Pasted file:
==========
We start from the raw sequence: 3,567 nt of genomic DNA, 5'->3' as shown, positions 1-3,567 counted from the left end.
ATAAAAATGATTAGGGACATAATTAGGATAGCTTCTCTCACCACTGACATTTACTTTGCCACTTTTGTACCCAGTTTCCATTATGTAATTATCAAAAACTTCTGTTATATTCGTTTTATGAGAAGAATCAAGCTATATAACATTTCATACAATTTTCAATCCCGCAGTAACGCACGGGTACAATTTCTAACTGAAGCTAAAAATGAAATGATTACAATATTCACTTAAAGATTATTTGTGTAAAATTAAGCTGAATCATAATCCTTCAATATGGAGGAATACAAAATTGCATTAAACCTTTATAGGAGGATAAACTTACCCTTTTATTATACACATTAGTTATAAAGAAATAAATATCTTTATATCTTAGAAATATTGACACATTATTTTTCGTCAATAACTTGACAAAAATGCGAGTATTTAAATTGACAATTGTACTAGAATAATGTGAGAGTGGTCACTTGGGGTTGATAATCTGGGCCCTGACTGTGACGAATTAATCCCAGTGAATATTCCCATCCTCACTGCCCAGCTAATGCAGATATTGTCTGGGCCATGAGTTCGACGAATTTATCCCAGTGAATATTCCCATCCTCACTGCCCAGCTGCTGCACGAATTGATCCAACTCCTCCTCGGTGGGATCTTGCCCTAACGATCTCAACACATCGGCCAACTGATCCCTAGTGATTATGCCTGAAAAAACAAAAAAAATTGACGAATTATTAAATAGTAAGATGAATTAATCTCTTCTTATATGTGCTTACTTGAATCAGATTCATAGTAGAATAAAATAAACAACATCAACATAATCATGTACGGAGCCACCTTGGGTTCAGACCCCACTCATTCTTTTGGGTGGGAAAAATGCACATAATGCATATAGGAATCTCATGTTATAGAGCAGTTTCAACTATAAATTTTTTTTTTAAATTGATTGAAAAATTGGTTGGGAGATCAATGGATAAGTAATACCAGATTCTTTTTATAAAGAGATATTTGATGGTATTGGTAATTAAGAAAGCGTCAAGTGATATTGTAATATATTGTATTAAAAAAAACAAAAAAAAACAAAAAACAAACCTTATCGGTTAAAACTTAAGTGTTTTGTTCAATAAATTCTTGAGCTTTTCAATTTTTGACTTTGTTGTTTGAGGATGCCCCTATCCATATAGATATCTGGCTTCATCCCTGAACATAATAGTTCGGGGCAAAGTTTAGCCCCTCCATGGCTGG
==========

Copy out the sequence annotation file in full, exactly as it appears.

We start from the raw sequence: 3,567 nt of genomic DNA, 5'->3' as shown, positions 1-3,567 counted from the left end.
ATAAAAATGATTAGGGACATAATTAGGATAGCTTCTCTCACCACTGACATTTACTTTGCCACTTTTGTACCCAGTTTCCATTATGTAATTATCAAAAACTTCTGTTATATTCGTTTTATGAGAAGAATCAAGCTATATAACATTTCATACAATTTTCAATCCCGCAGTAACGCACGGGTACAATTTCTAACTGAAGCTAAAAATGAAATGATTACAATATTCACTTAAAGATTATTTGTGTAAAATTAAGCTGAATCATAATCCTTCAATATGGAGGAATACAAAATTGCATTAAACCTTTATAGGAGGATAAACTTACCCTTTTATTATACACATTAGTTATAAAGAAATAAATATCTTTATATCTTAGAAATATTGACACATTATTTTTCGTCAATAACTTGACAAAAATGCGAGTATTTAAATTGACAATTGTACTAGAATAATGTGAGAGTGGTCACTTGGGGTTGATAATCTGGGCCCTGACTGTGACGAATTAATCCCAGTGAATATTCCCATCCTCACTGCCCAGCTAATGCAGATATTGTCTGGGCCATGAGTTCGACGAATTTATCCCAGTGAATATTCCCATCCTCACTGCCCAGCTGCTGCACGAATTGATCCAACTCCTCCTCGGTGGGATCTTGCCCTAACGATCTCAACACATCGGCCAACTGATCCCTAGTGATTATGCCTGAAAAAACAAAAAAAATTGACGAATTATTAAATAGTAAGATGAATTAATCTCTTCTTATATGTGCTTACTTGAATCAGATTCATAGTAGAATAAAATAAACAACATCAACATAATCATGTACGGAGCCACCTTGGGTTCAGACCCCACTCATTCTTTTGGGTGGGAAAAATGCACATAATGCATATAGGAATCTCATGTTATAGAGCAGTTTCAACTATAAATTTTTTTTTTAAATTGATTGAAAAATTGGTTGGGAGATCAATGGATAAGTAATACCAGATTCTTTTTATAAAGAGATATTTGATGGTATTGGTAATTAAGAAAGCGTCAAGTGATATTGTAATATATTGTATTAAAAAAAACAAAAAAAAACAAAAAACAAACCTTATCGGTTAAAACTTAAGTGTTTTGTTCAATAAATTCTTGAGCTTTTCAATTTTTGACTTTGTTGTTTGAGGATGCCCCTATCCATATAGATATCTGGCTTCATCCCTGAACATAATAGTTCGGGGCAAAGTTTAGCCCCTCCATGGCTGG